Roberts: Climate science is very complex. Given the high levels of variability in projecting future impacts, climate adaptation planning ends up being a much more qualitative process that requires integration of local data and validation by local, sectoral experts. Therefore, it’s quite important to allocate sufficient time and resources for education and capacity-building within the city.
I would advise other cities to invest your resources in building local capacity to understand and monitor climate impacts at the local level. Work with the national government to choose the models and projections that make sense for your part of the world, and then use local data to validate and refine these projections. This is a much better use of national and local resources, and more cost effective.
Building resilience in Boulder
Michonski: How does Boulder currently plan for climate change?
Greg Guibert: As a city of planners and climate scientists, Boulder has been very proactive in understanding and planning for the risks posed by climate change. Climate impacts are referenced in many city plans.
This came to light last year, when the City Council was about to make an important decision about two city facilities. Two climate impact assessments were completed, resulting in confusing impact projections that were significantly divergent from expectations.
It became apparent that the city needed a more uniform projection of what Boulder’s future climate might look like. The issue then became: What projections should we use?
Michonski: What has been Boulder's experience with climate modeling, and what did you learn from that experience?
Guibert: To better understand how to improve our approach to climate risk assessment, we reached out to local partners at the National Center for Atmospheric Research and University of Colorado. With 3,000 climate scientists and several world-renowned research centers, Boulder has deep expertise to draw upon when it comes to climate modeling.
The team’s investigations found that with downscaling, the finer the resolution you achieve, the more planning uncertainty you introduce. While climate models can illustrate the average anticipated climate changes quite well, they don't do a good job understanding the "tails" (what the extreme situations will be) because of the large margin of error.
This is particularly important in Boulder because of its extreme topography: it is located on the front range of the Rocky Mountains, which rise about 900 meters immediately to the west. The extreme variability in climate makes accurate predictions even more difficult.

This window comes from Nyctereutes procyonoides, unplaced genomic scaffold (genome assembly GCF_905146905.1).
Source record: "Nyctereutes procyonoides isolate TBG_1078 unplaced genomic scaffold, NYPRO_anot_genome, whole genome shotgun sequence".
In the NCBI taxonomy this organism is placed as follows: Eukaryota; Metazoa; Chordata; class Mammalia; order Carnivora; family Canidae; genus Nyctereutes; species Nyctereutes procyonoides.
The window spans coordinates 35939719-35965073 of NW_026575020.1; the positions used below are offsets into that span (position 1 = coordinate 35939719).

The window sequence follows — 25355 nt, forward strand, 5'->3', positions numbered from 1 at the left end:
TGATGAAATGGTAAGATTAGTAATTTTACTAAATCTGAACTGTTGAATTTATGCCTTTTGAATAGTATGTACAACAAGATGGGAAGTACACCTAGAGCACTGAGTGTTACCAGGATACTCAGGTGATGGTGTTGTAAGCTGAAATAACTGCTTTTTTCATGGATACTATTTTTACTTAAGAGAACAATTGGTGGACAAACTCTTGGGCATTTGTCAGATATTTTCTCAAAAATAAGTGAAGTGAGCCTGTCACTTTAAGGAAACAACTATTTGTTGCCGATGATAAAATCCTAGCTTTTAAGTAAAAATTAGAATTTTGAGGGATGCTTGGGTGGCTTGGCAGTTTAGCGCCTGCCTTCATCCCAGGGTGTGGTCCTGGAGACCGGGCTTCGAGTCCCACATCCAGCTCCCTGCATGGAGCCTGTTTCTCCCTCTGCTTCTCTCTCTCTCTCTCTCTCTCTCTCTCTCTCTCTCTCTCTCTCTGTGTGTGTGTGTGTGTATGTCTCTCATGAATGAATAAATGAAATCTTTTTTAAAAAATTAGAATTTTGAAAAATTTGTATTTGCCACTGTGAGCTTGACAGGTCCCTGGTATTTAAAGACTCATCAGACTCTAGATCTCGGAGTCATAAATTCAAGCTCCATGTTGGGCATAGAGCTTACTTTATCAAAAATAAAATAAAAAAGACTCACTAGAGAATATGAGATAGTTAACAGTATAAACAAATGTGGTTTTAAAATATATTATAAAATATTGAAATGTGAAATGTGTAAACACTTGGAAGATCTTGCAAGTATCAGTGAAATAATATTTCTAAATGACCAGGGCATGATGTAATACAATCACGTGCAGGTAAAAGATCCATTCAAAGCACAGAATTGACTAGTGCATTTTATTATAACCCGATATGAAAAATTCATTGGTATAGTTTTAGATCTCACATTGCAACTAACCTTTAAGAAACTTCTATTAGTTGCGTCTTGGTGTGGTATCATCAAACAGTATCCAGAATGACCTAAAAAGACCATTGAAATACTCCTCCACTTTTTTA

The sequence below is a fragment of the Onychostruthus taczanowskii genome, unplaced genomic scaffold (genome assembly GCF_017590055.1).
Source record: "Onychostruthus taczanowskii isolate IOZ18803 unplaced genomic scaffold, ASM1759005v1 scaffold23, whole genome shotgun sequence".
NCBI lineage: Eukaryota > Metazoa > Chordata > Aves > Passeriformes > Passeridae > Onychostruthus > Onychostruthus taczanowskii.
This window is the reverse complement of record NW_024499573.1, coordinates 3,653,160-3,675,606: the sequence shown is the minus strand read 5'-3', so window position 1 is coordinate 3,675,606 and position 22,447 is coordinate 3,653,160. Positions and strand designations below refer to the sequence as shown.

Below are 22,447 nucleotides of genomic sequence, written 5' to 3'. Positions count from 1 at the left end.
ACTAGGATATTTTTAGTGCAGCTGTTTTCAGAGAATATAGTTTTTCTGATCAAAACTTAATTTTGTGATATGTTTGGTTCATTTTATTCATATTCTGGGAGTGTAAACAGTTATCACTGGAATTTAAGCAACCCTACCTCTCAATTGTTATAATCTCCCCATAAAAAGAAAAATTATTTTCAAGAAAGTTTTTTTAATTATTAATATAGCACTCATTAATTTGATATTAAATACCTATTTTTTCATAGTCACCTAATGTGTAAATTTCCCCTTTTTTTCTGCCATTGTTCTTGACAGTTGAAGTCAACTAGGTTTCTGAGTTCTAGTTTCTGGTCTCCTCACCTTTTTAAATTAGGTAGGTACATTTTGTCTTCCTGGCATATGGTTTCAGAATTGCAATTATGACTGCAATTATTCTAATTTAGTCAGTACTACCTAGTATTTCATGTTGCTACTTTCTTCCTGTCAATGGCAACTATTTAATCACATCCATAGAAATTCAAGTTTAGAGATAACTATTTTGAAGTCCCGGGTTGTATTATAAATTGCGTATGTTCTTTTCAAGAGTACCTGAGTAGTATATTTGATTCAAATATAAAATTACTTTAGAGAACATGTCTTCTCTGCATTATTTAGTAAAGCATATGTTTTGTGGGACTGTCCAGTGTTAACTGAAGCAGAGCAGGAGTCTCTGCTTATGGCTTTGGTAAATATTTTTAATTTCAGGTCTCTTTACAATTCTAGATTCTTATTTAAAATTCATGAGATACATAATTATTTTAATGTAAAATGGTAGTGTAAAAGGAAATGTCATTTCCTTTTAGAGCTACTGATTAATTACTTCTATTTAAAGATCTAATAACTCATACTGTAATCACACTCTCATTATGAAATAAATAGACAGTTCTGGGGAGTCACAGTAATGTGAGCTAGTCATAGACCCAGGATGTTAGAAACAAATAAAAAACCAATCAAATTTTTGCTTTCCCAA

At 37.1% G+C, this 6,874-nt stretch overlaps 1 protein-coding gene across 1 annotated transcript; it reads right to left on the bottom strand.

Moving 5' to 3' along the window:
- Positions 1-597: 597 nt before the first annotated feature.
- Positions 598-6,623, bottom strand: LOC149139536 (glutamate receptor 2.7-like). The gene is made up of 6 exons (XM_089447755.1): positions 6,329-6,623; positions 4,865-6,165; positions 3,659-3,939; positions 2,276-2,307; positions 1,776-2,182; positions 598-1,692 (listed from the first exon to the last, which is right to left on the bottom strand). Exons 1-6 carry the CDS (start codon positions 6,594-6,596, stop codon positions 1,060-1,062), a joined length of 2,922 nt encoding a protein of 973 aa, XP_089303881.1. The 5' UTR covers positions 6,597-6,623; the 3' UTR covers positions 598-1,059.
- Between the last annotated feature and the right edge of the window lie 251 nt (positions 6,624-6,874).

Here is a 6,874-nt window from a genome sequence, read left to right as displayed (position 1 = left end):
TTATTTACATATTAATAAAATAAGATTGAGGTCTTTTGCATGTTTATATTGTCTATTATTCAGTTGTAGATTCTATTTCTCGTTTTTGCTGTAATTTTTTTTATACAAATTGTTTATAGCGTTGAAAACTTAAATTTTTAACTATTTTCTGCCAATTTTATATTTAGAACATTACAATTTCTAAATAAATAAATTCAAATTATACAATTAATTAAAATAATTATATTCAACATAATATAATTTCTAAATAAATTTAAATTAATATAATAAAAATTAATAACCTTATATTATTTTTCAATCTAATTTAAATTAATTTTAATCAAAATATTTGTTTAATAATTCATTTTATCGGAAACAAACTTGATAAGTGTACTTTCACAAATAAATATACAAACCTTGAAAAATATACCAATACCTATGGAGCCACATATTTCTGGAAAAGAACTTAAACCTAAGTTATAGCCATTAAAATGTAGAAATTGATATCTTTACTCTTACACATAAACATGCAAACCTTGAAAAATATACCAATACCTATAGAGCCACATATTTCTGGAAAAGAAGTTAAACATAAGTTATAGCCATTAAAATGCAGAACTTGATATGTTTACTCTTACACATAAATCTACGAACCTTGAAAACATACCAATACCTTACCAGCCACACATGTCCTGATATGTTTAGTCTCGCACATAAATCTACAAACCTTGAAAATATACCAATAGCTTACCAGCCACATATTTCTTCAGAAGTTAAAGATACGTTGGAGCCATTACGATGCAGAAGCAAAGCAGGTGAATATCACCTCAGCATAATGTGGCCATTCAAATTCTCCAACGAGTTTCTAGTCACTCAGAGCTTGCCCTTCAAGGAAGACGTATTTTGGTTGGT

Michonski: What is the new approach to planning for climate risk?
Guibert: Recognizing that modeling can only get you so far, we decided that a better approach would be to create flexibility in city government to anticipate and respond to a range of potential extreme scenarios.
The idea is to help the city make critical policy and capital investment decisions by: one, developing consistent climate assumptions across planning processes; and two, building the capacity for teams to act with flexibility in the face of uncertainty.
We live in an age of uncertainty.
For climate assumptions, we decided to use the state of Colorado's front-range model — which assumes a 2- to 6-degree Fahrenheit annual average temperature increase by 2050 — and then supplement this by developing a series of credible extreme event scenarios, i.e. a deep and persistent drought or recurrent flooding. These "plausible extreme events" will be the consistent scenarios used across all planning efforts.
To build our capacity to apply these scenarios, we have structured a series of climate "boot-camps" that city government employees with operational control over major city assets will be required to take. For instance, "Climate 101" will help teams understand what climate change is and what those changes mean for the city and the region. "Climate 102" will be about localized impacts as it relates to their operational roles in the city, to water systems, land use, etc.
Then we will do table-top exercises to help each team understand potential impacts to their operations, and to assets under their control under the range of "plausible extreme event" scenarios. This pilot process will take place over the course of the next year and will be documented and institutionalized as part of our resilience strategy.
Michonski: What advice would you give to other cities grappling with how to assess and act on climate risk?
Guibert: We live in an age of uncertainty. While we should use the best information we have, it's important to recognize that climate projections can only achieve so much certainty. It's the capacity of cities to deal with uncertainty that is paramount.
What is interesting about Boulder's approach is its scalability. It doesn't require that you have a climate scientist on staff or do new modeling. We are just taking the most credible information we have right now on what the average effects of climate change will be (from the state of Colorado), bounding them with a series of extreme but plausible events and developing a process to help the city use these scenarios across city planning efforts.